New le­gal at­tack on pub­lic em­ployee unions di­vides state fur­ther

The Middletown Press (Middletown, CT) - - FRONT PAGE - DAN HAAR

The charge was stark, in the head­line of a Nov. 28 ar­ti­cle by the Yan­kee In­sti­tute for Pub­lic Pol­icy, a Con­necti­cut ad­vo­cacy group that op­poses the power of pub­lic em­ployee unions.

“AFSCME De­fies Janus, Tells Mem­bers They Can’t Leave.”

That would be un­con­sti­tu­tional, if true, un­der the Janus v. AFSCME de­ci­sion handed down by the U.S. Supreme Court in June. The 5-4 rul­ing rocked gov­ern­ment unions by al­low­ing any mem­ber to stop pay­ing dues, or fees, but still re­ceive the ben­e­fits of col­lec­tive bar­gain­ing.

The story is a bit more lay­ered than AFSCME Coun­cil 4 in Con­necti­cut out­right block­ing mem­bers from quit­ting. It’s the next bat­tle­ground in the nev­erend­ing le­gal war over what unions can and can’t do.

AFSCME, like count­less other unions across the United States, does al­low mem­bers to quit — but they can only opt out of pay­ing monthly dues dur­ing a 30-day win­dow each year, cor­re­spond­ing with the an­niver­sary of each mem­ber’s sign­ing date.

That’s il­le­gal and un­con­sti­tu­tional un­der Janus, the Yan­kee In­sti­tute says.

It’s le­gal, fair and pru­dent fi­nan­cial man­age­ment, AFSCME union lead­ers say.

Fed­eral law­suits were filed Nov. 9 in Los An­ge­les and last Fri­day in New Mex­ico over the exit win­dows by the Lib­erty Jus­tice Cen­ter, the same con­ser­va­tive group that brought the Janus case on be­half of an Illi­nois worker. Look for a sim­i­lar law­suit at a fed­eral court near you, although a spokes­woman for the Lib­erty Jus­tice Cen­ter de­clined to say Wed­nes­day whether a case is in the works in Con­necti­cut.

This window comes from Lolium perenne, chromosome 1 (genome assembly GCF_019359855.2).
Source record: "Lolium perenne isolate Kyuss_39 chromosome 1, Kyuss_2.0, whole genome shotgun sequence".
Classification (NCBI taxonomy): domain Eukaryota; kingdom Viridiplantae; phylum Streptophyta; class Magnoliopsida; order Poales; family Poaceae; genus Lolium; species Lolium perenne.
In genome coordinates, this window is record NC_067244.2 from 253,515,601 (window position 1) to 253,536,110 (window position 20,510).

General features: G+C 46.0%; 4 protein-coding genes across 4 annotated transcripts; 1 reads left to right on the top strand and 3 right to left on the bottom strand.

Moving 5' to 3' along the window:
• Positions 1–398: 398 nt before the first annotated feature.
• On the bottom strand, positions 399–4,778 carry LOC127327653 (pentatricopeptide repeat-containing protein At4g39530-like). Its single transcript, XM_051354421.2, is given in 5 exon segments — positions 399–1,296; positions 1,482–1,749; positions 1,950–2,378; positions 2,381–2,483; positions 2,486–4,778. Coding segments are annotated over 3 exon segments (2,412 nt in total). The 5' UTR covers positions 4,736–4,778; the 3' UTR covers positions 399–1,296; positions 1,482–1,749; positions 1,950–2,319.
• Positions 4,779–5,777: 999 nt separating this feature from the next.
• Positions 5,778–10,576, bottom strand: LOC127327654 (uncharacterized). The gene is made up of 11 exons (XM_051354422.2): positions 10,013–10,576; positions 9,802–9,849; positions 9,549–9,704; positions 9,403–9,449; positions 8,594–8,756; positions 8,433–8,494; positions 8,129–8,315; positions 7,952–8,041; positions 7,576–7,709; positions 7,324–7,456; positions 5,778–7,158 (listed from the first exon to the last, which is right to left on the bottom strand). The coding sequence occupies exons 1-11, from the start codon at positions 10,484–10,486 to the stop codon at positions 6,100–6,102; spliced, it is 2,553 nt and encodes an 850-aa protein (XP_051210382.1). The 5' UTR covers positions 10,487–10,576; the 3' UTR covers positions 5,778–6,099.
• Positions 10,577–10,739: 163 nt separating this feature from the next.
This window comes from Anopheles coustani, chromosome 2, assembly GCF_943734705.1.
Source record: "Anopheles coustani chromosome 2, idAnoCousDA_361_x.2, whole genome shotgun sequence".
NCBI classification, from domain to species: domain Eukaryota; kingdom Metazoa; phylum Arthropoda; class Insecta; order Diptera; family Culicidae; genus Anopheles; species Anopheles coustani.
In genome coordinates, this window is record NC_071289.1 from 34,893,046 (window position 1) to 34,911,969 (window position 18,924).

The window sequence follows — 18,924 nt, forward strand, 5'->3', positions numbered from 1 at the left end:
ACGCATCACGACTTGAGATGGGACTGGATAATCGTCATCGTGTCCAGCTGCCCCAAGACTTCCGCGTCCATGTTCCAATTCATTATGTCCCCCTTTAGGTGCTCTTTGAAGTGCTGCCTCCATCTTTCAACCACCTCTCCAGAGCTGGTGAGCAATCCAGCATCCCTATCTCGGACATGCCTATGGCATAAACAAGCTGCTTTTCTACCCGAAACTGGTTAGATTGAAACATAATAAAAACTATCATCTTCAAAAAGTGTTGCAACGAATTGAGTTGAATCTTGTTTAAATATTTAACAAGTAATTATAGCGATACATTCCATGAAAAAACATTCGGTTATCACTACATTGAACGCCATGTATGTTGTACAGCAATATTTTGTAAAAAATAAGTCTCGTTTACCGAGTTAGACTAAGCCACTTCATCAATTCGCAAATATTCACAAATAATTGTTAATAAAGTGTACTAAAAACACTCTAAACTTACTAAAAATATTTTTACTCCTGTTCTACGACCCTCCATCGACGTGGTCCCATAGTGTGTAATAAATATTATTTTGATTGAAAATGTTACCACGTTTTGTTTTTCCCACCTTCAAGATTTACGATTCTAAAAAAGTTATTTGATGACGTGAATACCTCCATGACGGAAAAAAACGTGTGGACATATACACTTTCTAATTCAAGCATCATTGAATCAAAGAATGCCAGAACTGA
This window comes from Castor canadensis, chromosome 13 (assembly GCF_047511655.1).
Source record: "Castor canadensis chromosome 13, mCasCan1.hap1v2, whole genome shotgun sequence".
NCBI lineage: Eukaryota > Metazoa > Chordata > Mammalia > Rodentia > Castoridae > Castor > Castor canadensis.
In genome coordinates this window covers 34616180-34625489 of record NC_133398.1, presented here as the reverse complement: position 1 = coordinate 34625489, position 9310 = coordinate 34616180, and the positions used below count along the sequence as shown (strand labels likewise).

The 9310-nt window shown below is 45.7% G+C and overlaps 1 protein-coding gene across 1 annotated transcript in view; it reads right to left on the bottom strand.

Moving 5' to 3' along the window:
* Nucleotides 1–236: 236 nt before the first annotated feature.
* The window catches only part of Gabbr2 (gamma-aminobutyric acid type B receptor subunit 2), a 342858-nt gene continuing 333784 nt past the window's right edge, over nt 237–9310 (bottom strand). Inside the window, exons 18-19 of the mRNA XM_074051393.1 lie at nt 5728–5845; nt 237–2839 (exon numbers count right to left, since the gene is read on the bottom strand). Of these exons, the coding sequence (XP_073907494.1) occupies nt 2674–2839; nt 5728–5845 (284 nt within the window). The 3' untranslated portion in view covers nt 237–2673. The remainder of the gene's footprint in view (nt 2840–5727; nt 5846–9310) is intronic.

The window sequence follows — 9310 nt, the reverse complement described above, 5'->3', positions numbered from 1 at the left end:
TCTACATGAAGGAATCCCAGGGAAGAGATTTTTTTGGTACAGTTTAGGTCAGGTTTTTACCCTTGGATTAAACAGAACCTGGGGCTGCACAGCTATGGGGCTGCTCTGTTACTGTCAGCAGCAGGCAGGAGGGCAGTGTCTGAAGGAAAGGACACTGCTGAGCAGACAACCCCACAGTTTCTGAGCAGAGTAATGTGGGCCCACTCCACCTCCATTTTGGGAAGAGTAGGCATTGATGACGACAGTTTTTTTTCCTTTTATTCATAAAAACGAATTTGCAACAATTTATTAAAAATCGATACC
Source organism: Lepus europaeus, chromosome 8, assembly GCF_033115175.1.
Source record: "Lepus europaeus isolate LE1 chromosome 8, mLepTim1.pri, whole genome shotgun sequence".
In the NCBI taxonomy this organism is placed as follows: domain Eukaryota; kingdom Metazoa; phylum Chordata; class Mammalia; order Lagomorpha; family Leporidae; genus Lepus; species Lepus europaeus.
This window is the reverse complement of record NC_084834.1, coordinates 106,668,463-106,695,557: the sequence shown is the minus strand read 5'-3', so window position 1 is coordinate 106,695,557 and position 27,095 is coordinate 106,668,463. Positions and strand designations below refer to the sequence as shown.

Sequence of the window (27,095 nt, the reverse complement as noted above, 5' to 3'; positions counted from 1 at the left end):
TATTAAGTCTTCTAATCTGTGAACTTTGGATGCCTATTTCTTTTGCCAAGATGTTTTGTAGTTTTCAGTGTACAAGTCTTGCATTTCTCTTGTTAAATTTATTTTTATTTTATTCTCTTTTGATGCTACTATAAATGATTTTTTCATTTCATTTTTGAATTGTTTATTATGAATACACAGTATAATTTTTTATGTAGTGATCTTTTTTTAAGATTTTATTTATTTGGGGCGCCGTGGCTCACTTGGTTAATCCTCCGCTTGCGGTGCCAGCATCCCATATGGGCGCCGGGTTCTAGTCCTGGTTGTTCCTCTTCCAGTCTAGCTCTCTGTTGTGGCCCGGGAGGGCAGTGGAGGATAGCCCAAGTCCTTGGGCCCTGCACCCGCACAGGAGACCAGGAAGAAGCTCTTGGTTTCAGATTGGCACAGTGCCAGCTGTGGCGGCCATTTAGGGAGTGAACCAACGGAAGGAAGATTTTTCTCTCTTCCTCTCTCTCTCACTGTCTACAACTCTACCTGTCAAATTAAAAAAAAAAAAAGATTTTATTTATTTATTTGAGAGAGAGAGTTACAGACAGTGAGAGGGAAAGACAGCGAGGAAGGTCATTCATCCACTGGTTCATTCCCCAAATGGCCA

Case or not, the rhetoric is as nasty as you’d ex­pect, pre­cisely as pub­lic unions pre­pare for an­other round of calls for give­backs in the first bud­get of Gov.-elect Ned La­mont. La­mont has said he won’t seek more blood from the unions, but he’s go­ing to need some magic to bal­ance the books with­out it.

“There are a lot of work­ers for Con­necti­cut’s gov­ern­ment who are poorly served by their union,” said Carol Platt Liebau, pres­i­dent of the Yan­kee

In­sti­tute. “It is now, as clearly stated in Janus, their right to de­cide whether they are be­ing served by their union and we be­lieve that if their gov­ern­ment union is serv­ing them well, it has no rea­son to set con­straints on their abil­ity to ex­er­cise the choice that they are en­ti­tled to make.”

Jody Barr, ex­ec­u­tive di­rec­tor of AFSCME Coun­cil 4, which rep­re­sents 30,000 state and mu­nic­i­pal work­ers, shot back that this lat­est at­tack based on the exit win­dows amounts to ha­rass­ment. The exit win­dow ap­plies to em­ploy­ees who signed cards over the last three years as AFSCME pre­pared for a loss in the Janus case — cards that spelled out the yearly exit rules.

It’s like join­ing Ama­zon Prime, he said — you can’t get the free ship­ping in De­cem­ber and then quit in Jan­uary; it’s an an­nual mem­ber­ship that al­lows the union to plan.

”All they’re try­ing to do is weaken the voice,” Barr said of the Yan­kee In­sti­tute, which has reached out to